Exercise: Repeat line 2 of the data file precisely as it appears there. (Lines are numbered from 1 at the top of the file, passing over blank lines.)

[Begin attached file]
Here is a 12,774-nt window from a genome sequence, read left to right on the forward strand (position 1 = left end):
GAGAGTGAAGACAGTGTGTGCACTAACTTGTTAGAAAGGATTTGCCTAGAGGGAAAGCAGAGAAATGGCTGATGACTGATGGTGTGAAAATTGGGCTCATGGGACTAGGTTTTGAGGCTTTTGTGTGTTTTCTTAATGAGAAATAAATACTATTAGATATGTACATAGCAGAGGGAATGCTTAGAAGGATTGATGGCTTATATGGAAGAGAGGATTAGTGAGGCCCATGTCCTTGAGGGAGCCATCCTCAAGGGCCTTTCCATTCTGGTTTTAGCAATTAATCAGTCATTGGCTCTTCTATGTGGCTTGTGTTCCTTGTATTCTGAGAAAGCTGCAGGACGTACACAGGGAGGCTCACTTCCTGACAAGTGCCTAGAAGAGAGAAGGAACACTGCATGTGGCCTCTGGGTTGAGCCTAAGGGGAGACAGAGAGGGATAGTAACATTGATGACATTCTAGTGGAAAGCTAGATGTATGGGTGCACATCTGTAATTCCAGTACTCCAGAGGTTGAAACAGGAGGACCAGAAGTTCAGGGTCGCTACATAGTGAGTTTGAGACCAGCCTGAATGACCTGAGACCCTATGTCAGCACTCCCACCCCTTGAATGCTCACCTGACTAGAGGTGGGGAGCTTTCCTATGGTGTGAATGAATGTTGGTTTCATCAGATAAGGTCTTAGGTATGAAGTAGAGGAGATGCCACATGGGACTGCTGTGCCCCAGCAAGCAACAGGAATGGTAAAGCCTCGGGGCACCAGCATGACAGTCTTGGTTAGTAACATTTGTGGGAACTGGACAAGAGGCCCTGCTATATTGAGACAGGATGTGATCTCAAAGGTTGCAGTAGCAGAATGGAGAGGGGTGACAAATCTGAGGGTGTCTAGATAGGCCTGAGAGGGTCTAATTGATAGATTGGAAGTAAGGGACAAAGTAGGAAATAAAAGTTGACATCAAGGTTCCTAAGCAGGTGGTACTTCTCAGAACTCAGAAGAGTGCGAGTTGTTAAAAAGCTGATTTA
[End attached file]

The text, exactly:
GAGAGTGAAGACAGTGTGTGCACTAACTTGTTAGAAAGGATTTGCCTAGAGGGAAAGCAGAGAAATGGCTGATGACTGATGGTGTGAAAATTGGGCTCATGGGACTAGGTTTTGAGGCTTTTGTGTGTTTTCTTAATGAGAAATAAATACTATTAGATATGTACATAGCAGAGGGAATGCTTAGAAGGATTGATGGCTTATATGGAAGAGAGGATTAGTGAGGCCCATGTCCTTGAGGGAGCCATCCTCAAGGGCCTTTCCATTCTGGTTTTAGCAATTAATCAGTCATTGGCTCTTCTATGTGGCTTGTGTTCCTTGTATTCTGAGAAAGCTGCAGGACGTACACAGGGAGGCTCACTTCCTGACAAGTGCCTAGAAGAGAGAAGGAACACTGCATGTGGCCTCTGGGTTGAGCCTAAGGGGAGACAGAGAGGGATAGTAACATTGATGACATTCTAGTGGAAAGCTAGATGTATGGGTGCACATCTGTAATTCCAGTACTCCAGAGGTTGAAACAGGAGGACCAGAAGTTCAGGGTCGCTACATAGTGAGTTTGAGACCAGCCTGAATGACCTGAGACCCTATGTCAGCACTCCCACCCCTTGAATGCTCACCTGACTAGAGGTGGGGAGCTTTCCTATGGTGTGAATGAATGTTGGTTTCATCAGATAAGGTCTTAGGTATGAAGTAGAGGAGATGCCACATGGGACTGCTGTGCCCCAGCAAGCAACAGGAATGGTAAAGCCTCGGGGCACCAGCATGACAGTCTTGGTTAGTAACATTTGTGGGAACTGGACAAGAGGCCCTGCTATATTGAGACAGGATGTGATCTCAAAGGTTGCAGTAGCAGAATGGAGAGGGGTGACAAATCTGAGGGTGTCTAGATAGGCCTGAGAGGGTCTAATTGATAGATTGGAAGTAAGGGACAAAGTAGGAAATAAAAGTTGACATCAAGGTTCCTAAGCAGGTGGTACTTCTCAGAACTCAGAAGAGTGCGAGTTGTTAAAAAGCTGATTTA